National Skills Week commences, noting demand for ECEC employees is surging
The Sector > Quality > Professional development > National Skills Week commences, noting demand for ECEC employees is surging

National Skills Week commences, noting demand for ECEC employees is surging

by Freya Lucas

August 22, 2022

As National Skills Week (August 22 to 28) enters its twelfth year, many Australians are becoming aware of the need for a major jump in the number of people becoming skilled and working in priority early childhood, social assistance and health areas given the nation’s aging population, and growing demand for early childhood education.


“It’s estimated that an additional 16,000 new childcare workers (sic.)will be needed if demand for these services is to be met,” National Skills Week’s Chairman Brian Wexham noted, saying that while Australia’s birth rate is at a record low, workforce participation by women is at a record high and government policies have shifted with the aim of making childcare more accessible and affordable.


Human Services more broadly is a rapidly growing group of sectors and industries whereby humans are needed to provide care for other humans. The sector has nearly double the projected growth rate of any other in the Australian economy and includes areas such as aged care, disability services, early childhood education and care (ECEC), and veterans’ care.


“A skilled human services workforce is critical to Australia’s future,” Human Services Skills Organisation (HSSO) CEO, Jodi Schmidt explained, saying it was important to understand and celebrate the Human Services skills-based jobs which underpinned the Australian economy.


“Attracting and skilling workers in this sector is critically important to meet the enormous job demand ahead,” she said. 


“The HSSO is really proud to be a sponsor and participant in this year’s National Skills Week to celebrate, support and showcase the depth of skills required for this important and deeply satisfying line of work.”


A key objective of National Skills Week is to identify and highlight industries with the most in-demand jobs of the future as well as sectors forecast to see the biggest growth in coming years, to ensure Australians can gain the training and education they need to secure those jobs and maintain stable long-term employment.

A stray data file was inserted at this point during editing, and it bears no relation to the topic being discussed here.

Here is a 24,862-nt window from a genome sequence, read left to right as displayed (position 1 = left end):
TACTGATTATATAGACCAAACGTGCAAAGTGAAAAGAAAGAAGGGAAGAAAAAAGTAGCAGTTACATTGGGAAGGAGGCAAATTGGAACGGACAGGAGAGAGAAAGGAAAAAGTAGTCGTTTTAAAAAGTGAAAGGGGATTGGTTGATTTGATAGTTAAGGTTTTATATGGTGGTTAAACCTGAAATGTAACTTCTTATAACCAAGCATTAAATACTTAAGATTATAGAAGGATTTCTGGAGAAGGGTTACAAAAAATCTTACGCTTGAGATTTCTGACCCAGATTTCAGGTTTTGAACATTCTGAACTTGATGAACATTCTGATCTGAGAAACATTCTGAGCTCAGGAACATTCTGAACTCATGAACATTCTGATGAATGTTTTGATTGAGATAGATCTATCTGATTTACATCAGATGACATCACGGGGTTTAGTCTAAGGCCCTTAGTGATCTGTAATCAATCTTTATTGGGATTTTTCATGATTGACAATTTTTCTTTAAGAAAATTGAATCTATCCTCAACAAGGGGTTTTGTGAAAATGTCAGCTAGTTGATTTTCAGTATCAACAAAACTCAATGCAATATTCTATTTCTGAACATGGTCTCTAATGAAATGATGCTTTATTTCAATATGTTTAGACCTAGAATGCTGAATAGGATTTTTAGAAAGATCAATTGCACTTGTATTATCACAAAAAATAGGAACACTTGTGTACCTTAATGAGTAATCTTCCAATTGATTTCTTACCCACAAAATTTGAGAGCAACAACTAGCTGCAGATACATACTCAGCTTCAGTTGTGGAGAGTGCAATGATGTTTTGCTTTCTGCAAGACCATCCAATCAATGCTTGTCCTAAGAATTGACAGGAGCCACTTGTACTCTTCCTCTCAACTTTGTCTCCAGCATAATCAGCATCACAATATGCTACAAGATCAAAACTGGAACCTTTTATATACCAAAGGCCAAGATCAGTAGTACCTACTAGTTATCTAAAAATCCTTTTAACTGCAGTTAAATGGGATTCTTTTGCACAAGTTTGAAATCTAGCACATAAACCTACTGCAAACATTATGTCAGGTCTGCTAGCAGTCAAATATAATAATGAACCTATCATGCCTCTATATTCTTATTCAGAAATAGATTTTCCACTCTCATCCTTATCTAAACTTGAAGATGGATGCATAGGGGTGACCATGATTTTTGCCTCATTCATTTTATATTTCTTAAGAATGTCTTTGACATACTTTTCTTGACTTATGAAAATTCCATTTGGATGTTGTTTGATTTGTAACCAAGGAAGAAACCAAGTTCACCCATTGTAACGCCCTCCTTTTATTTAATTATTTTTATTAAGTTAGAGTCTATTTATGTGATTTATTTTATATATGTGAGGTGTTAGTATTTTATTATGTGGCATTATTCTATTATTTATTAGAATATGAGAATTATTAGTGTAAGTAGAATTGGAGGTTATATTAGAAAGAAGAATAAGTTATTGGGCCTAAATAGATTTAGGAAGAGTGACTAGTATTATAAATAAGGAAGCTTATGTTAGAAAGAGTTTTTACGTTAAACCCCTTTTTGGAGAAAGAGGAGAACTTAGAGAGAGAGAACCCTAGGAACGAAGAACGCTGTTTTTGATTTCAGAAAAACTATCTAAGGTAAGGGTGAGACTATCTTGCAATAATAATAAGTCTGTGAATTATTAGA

Mr Wexham said it is critical that school leavers, job seekers, parents and career changers are informed of what the jobs of the future are, and what Australia’s most critical skills shortages and jobs needs are.


“This will ensure our young people, yet to start careers, can gain training and skills in education which is going to secure them a job at the end of that training. Further, it will assist in funneling Australia’s labour market into the training opportunities which are most likely going to lead to their employment.”


The theme for National Skills Week 2022 is ‘A Universe of Skills’ encouraging people to go beyond their imagination to discover careers, pathways and opportunities in skills and Vocational Education that they may not know about, thought about or even imagined.


“National Skills Week plays a pivotal role in strengthening and communicating the key messages of industry and government in an environment shaped by the fluid nature of skills requirements and ever-evolving technologies,” Mr Wexham said.


“This initiative is designed to achieve real, transformative outcomes for Australian people – to inspire people to undertake active, participative education and training that VET provides resulting in skills that can realise immediate rewards in jobs, success and contribute to building our economy.”


National Skills Week is supported by the Australian Government’s National Careers Institute.


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